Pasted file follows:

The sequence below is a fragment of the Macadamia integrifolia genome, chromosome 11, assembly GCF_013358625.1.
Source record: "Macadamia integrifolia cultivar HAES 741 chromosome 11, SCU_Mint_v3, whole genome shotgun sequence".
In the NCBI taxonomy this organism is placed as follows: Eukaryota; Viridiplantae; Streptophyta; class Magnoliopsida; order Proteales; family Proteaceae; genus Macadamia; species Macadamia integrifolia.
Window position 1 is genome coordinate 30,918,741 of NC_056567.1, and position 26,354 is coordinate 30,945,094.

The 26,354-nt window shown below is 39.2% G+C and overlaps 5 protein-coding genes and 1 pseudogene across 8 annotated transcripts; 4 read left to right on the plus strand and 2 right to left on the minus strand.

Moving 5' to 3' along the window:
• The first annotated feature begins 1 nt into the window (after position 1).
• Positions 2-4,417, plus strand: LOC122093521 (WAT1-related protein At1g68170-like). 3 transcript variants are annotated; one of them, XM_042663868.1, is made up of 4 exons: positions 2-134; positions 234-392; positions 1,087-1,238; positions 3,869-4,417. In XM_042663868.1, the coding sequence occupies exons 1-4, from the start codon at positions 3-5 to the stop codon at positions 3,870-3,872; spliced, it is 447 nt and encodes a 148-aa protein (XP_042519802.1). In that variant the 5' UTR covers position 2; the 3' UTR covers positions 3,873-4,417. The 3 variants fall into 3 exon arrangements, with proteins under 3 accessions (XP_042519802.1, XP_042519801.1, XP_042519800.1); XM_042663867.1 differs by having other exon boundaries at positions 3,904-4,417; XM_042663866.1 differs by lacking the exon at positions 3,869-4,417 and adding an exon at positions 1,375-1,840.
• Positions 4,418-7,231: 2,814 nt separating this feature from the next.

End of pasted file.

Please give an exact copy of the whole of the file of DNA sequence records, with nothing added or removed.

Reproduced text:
The sequence below is a fragment of the Macadamia integrifolia genome, chromosome 11, assembly GCF_013358625.1.
Source record: "Macadamia integrifolia cultivar HAES 741 chromosome 11, SCU_Mint_v3, whole genome shotgun sequence".
In the NCBI taxonomy this organism is placed as follows: Eukaryota; Viridiplantae; Streptophyta; class Magnoliopsida; order Proteales; family Proteaceae; genus Macadamia; species Macadamia integrifolia.
Window position 1 is genome coordinate 30,918,741 of NC_056567.1, and position 26,354 is coordinate 30,945,094.

The 26,354-nt window shown below is 39.2% G+C and overlaps 5 protein-coding genes and 1 pseudogene across 8 annotated transcripts; 4 read left to right on the plus strand and 2 right to left on the minus strand.

Moving 5' to 3' along the window:
• The first annotated feature begins 1 nt into the window (after position 1).
• Positions 2-4,417, plus strand: LOC122093521 (WAT1-related protein At1g68170-like). 3 transcript variants are annotated; one of them, XM_042663868.1, is made up of 4 exons: positions 2-134; positions 234-392; positions 1,087-1,238; positions 3,869-4,417. In XM_042663868.1, the coding sequence occupies exons 1-4, from the start codon at positions 3-5 to the stop codon at positions 3,870-3,872; spliced, it is 447 nt and encodes a 148-aa protein (XP_042519802.1). In that variant the 5' UTR covers position 2; the 3' UTR covers positions 3,873-4,417. The 3 variants fall into 3 exon arrangements, with proteins under 3 accessions (XP_042519802.1, XP_042519801.1, XP_042519800.1); XM_042663867.1 differs by having other exon boundaries at positions 3,904-4,417; XM_042663866.1 differs by lacking the exon at positions 3,869-4,417 and adding an exon at positions 1,375-1,840.
• Positions 4,418-7,231: 2,814 nt separating this feature from the next.